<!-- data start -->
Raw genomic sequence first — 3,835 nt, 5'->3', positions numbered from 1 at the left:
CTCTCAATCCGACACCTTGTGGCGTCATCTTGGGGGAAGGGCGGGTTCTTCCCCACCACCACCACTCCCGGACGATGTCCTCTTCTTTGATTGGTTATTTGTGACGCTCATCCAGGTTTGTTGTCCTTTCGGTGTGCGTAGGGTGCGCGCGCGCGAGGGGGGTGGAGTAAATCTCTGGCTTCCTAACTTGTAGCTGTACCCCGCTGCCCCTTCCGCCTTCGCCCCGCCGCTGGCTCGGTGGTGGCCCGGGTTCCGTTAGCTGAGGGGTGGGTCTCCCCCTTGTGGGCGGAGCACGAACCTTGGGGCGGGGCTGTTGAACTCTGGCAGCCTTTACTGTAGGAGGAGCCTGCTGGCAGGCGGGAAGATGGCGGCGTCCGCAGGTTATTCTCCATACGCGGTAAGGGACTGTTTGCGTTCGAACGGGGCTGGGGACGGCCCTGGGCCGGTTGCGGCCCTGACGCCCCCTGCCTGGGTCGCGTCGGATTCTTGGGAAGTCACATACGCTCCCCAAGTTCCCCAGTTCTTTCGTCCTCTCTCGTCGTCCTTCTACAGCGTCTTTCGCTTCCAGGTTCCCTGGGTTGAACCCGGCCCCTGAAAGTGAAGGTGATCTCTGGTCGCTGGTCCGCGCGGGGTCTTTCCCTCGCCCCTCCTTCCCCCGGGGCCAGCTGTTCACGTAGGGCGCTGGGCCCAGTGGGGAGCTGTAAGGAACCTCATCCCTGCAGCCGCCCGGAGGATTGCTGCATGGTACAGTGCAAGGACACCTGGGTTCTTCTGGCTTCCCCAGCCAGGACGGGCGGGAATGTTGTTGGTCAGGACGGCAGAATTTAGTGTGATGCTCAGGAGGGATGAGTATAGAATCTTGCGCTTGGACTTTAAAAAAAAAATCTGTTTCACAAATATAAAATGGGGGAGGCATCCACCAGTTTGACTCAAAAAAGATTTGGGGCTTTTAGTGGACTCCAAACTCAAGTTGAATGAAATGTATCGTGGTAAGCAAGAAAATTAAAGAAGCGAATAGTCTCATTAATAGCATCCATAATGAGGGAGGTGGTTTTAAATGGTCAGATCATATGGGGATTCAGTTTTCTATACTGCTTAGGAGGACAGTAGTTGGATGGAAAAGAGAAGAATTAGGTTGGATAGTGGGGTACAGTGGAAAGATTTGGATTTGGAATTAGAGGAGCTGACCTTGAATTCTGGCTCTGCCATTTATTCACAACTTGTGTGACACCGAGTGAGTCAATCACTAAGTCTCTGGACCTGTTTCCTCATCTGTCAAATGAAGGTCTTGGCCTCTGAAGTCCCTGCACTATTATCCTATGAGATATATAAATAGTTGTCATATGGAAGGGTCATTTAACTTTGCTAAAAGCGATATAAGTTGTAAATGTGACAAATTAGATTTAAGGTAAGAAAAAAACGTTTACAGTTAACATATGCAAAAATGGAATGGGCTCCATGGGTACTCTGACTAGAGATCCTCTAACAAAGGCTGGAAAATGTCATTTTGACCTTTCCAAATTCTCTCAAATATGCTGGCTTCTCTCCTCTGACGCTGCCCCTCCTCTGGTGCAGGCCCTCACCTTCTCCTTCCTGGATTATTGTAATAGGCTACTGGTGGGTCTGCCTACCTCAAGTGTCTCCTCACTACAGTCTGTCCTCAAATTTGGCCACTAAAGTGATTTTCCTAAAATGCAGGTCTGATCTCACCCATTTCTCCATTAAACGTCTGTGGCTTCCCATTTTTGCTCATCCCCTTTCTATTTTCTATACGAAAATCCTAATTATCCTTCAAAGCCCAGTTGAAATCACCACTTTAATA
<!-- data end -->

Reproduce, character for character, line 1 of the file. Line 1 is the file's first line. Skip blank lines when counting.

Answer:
Raw genomic sequence first — 3,835 nt, 5'->3', positions numbered from 1 at the left: